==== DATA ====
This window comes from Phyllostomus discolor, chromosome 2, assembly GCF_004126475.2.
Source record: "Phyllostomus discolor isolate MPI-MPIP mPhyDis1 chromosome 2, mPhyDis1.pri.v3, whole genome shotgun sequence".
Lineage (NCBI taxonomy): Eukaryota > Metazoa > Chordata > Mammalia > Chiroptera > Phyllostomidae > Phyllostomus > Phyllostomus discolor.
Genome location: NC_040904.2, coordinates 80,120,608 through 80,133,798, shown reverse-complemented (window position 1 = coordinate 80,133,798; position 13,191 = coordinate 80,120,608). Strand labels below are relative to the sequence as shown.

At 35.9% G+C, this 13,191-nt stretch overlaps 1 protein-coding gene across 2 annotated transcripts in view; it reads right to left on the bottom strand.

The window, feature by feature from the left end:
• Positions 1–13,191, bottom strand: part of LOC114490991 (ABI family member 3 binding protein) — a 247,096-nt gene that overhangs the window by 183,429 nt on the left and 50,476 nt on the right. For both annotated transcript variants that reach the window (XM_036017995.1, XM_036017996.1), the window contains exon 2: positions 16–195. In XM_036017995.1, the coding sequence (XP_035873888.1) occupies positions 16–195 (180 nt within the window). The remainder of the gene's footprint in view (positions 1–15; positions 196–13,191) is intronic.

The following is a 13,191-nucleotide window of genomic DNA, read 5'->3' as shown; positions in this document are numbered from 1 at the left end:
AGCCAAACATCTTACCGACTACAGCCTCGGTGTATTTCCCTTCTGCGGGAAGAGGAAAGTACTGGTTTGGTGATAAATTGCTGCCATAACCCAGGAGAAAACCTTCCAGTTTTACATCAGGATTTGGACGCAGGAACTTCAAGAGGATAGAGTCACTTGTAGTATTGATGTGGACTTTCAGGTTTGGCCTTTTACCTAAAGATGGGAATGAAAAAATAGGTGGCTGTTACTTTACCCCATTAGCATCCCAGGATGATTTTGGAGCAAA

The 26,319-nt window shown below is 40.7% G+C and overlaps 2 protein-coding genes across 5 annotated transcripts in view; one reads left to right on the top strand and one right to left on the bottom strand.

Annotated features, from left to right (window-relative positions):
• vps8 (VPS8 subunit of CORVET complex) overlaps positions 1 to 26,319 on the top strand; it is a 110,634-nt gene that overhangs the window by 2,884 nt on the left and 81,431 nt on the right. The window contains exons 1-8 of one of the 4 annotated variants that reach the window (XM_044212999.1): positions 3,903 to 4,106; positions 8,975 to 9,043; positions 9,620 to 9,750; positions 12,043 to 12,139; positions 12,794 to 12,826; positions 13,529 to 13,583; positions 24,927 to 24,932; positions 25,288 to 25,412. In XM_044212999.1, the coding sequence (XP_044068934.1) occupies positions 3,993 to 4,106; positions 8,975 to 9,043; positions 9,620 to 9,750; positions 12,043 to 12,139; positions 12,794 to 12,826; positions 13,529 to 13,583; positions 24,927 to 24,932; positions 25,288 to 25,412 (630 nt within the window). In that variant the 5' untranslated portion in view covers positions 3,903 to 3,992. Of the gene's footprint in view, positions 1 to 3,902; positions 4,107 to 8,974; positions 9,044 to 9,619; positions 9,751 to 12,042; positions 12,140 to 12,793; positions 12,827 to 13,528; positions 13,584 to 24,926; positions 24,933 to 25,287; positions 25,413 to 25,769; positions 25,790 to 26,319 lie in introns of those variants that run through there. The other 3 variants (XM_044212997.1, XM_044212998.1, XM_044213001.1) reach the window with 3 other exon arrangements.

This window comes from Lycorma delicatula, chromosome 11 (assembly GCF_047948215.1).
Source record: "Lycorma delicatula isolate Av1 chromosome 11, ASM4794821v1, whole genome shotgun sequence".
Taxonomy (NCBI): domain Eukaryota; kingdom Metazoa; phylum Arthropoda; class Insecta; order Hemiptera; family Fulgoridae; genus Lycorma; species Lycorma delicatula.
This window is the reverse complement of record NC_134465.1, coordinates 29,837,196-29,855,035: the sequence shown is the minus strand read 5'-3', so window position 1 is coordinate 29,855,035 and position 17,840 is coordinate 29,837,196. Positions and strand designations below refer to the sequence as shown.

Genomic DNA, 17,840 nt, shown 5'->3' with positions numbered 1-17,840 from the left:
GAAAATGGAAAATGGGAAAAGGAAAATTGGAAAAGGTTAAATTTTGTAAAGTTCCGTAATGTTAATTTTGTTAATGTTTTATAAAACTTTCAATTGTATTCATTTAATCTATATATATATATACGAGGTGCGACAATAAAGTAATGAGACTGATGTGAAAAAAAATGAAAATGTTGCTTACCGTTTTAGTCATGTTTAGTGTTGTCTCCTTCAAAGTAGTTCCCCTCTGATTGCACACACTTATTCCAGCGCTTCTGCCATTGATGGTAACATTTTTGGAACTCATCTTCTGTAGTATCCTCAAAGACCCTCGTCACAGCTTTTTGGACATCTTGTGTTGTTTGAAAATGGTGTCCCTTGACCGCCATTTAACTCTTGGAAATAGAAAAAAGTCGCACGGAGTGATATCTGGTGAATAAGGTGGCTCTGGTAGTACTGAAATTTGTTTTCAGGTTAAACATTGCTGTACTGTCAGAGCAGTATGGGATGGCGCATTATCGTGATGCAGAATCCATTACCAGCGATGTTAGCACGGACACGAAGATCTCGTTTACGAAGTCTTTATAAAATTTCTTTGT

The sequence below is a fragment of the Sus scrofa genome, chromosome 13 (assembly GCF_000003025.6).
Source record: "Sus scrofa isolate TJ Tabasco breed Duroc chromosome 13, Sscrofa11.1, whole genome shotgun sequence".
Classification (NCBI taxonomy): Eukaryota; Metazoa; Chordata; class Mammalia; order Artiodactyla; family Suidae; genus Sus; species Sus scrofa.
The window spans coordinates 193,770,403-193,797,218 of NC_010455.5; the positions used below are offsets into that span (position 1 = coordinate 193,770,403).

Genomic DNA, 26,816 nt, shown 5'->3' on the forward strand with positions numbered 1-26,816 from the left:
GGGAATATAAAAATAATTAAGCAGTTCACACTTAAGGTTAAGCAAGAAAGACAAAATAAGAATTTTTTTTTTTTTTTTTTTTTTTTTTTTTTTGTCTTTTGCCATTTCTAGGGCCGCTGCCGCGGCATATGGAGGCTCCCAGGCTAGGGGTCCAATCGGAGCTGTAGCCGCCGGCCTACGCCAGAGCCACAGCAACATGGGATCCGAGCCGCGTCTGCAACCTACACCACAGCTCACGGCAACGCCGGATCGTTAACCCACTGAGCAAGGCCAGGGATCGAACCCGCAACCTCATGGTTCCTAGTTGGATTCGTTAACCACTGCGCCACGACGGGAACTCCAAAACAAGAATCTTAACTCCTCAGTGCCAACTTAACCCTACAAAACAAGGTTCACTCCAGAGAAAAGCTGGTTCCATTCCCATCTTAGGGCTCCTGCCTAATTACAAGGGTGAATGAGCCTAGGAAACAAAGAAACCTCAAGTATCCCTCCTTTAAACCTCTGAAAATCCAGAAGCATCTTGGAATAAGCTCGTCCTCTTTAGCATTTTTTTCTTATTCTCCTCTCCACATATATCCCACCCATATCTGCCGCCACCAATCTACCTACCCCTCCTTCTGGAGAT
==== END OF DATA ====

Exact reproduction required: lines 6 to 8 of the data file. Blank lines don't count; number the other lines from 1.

The window, feature by feature from the left end:
• Positions 1–13,191, bottom strand: part of LOC114490991 (ABI family member 3 binding protein) — a 247,096-nt gene that overhangs the window by 183,429 nt on the left and 50,476 nt on the right. For both annotated transcript variants that reach the window (XM_036017995.1, XM_036017996.1), the window contains exon 2: positions 16–195. In XM_036017995.1, the coding sequence (XP_035873888.1) occupies positions 16–195 (180 nt within the window). The remainder of the gene's footprint in view (positions 1–15; positions 196–13,191) is intronic.

The following is a 13,191-nucleotide window of genomic DNA, read 5'->3' as shown; positions in this document are numbered from 1 at the left end: